Upstart is a personal loan lender that offers personal loans for a variety of things. They offer some attractive terms for the borrower with average credit, which is why they make our list of the best personal loans.
In general, we think they are one of the easiest personal loan lenders to qualify for, and their application process is super easy.
Check out our Upstart review and see if they make sense for you.
- Personal loans from $1,000 to $50,000
- Rates from 8.89% to 35.99% and three to five year terms
- Easy online process and loans with no prepayment penaltiy
Who Is Upstart?
Upstart was founded by ex-Googlers and is based in San Carlos, CA. They began offering a consumer loan product in May 2014 and have since originated more than $2.7 billion in loans.
Upstart is the first lending platform to utilize artificial intelligence (AI) and machine learning (ML). Because Upstart is a technology company, they also provide services to banks and credit unions as a SaaS.
Whom Does Upstart Lend To?
Upstart provides a wide range of personal and small business loans for:
- Debt financing
- Paying for personal expenses
- Paying for education
- Starting or expanding a small business
Those are only a few categories that loans can be used for. There doesn’t really seem to be any restrictions on loan use.
The average Upstart customer profile looks like this:
- 688 weighted average FICO score
- $80,764 weighted average income
- 75.7% refinancing credit cards
- 79.1% college-educated
To qualify for a loan, borrowers must meet the following criteria, as stated on Upstart’s website:
- Be a U.S. citizen.
- Be at least 18 years old.
- Not be residing in Iowa or West Virginia.
- Have a valid email account.
- Have a verifiable name, date of birth, and Social Security number.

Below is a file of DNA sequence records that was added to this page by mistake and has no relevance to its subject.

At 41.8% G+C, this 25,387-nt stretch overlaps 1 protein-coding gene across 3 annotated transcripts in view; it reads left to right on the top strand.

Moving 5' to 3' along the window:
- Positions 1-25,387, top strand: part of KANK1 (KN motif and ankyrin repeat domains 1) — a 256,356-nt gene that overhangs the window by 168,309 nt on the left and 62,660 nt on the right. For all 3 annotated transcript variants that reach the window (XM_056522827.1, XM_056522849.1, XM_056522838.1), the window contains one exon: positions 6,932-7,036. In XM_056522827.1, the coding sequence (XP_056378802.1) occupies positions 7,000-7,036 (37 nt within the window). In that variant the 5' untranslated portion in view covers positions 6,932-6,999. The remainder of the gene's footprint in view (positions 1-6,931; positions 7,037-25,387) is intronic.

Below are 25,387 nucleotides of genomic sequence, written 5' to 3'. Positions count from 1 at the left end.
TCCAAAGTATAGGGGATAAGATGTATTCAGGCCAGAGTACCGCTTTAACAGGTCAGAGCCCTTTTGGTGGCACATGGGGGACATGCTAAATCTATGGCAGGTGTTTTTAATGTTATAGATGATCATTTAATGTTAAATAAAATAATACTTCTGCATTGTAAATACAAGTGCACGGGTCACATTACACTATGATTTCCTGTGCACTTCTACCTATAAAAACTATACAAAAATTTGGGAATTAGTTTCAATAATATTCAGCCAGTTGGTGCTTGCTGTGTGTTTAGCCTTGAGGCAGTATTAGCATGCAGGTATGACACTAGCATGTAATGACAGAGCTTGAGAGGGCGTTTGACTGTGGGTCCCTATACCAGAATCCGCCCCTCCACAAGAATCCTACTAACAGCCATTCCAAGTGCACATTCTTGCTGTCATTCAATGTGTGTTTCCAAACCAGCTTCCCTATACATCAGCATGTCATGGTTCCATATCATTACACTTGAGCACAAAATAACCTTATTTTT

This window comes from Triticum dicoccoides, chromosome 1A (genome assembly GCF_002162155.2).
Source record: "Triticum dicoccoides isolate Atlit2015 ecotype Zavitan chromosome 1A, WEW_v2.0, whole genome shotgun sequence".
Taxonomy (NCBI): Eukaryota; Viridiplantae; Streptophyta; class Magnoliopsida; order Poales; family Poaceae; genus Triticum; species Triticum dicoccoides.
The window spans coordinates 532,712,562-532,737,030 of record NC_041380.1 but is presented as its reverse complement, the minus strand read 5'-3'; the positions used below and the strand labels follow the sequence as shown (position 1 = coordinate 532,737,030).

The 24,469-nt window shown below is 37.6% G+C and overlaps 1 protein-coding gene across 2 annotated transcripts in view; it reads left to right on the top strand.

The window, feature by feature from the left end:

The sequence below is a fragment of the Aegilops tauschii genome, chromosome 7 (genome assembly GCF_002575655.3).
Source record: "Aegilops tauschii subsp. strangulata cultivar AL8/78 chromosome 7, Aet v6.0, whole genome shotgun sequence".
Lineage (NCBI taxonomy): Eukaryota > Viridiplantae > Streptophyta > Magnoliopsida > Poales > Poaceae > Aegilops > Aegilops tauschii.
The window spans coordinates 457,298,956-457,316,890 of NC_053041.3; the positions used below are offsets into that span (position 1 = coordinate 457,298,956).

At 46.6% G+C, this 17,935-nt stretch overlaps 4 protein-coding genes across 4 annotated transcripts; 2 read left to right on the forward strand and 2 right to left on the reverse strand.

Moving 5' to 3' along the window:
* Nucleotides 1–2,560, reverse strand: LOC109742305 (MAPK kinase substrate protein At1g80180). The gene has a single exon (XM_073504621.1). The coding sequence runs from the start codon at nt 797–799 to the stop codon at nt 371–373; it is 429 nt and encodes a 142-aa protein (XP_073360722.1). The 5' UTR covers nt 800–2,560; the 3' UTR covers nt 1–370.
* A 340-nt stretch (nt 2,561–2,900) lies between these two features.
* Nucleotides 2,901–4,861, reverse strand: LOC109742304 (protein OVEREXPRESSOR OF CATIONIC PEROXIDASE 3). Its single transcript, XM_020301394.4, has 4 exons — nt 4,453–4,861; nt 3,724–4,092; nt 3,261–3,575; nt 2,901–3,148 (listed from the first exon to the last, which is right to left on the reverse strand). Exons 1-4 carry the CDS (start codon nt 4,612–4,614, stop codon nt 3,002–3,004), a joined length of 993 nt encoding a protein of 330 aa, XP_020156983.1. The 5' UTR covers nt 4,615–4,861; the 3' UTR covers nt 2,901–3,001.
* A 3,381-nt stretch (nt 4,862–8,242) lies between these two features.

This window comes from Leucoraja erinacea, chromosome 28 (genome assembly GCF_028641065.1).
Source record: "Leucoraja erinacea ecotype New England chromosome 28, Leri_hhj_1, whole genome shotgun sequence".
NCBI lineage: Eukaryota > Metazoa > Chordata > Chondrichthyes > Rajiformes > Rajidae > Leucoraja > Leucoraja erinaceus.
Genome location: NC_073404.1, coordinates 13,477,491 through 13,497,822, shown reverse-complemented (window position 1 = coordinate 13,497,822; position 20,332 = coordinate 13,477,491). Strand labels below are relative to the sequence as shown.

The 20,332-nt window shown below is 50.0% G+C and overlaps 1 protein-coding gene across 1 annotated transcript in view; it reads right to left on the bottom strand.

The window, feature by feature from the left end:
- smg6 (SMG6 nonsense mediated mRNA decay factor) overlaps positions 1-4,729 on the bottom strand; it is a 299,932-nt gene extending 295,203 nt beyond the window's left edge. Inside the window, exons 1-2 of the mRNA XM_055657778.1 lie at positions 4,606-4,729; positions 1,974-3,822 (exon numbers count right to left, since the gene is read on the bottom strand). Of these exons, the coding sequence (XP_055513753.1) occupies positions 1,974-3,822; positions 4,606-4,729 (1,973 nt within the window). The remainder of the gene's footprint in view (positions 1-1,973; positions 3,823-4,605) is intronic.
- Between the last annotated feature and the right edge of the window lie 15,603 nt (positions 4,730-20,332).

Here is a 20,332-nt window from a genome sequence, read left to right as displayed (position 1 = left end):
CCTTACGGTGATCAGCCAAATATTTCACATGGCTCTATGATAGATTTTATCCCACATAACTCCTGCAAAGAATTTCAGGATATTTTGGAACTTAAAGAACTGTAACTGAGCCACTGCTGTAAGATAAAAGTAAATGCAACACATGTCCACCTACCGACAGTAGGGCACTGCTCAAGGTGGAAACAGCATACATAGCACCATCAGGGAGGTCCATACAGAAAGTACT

- Have a full-time job, a full-time job offer with the job starting in six months, a regular part-time job, or another source of regular income.
- Have a personal banking account at a U.S. financial institution with a routing transit number.
- Meet Upstart’s minimum credit requirements.
- If an existing borrower on the Upstart Loan Program, the borrower/applicant must (i) have made on-time payments for their six previous consecutive payments, with no failed payments, [and more].
- Wait for a period of at least one month after paying off a previous Upstart loan.
Some of the minimum credit requirements mentioned in the eighth point above are:
- You have to have a minimum VantageScore of 620.
- You can’t have a significant change in credit report (a drop in credit score, increased debt, etc.).
- You can’t have bankruptcies or public records on your credit report.
- You can’t have accounts that are currently delinquent.
- You have to have fewer than six inquiries in the last six months.
The above requirements may sound stringent but they help Upstart maintain a statistic of around 91% current or paid-in-full loans.
What Are the Loan Terms?
Upstart offers only two loan terms: 3 and 5 years (36 and 60 months, respectively). A down payment is not required and you can pay off the loan early without incurring a penalty. Loan rates vary by state. Upstart doesn’t offer loans in West Virginia or Iowa.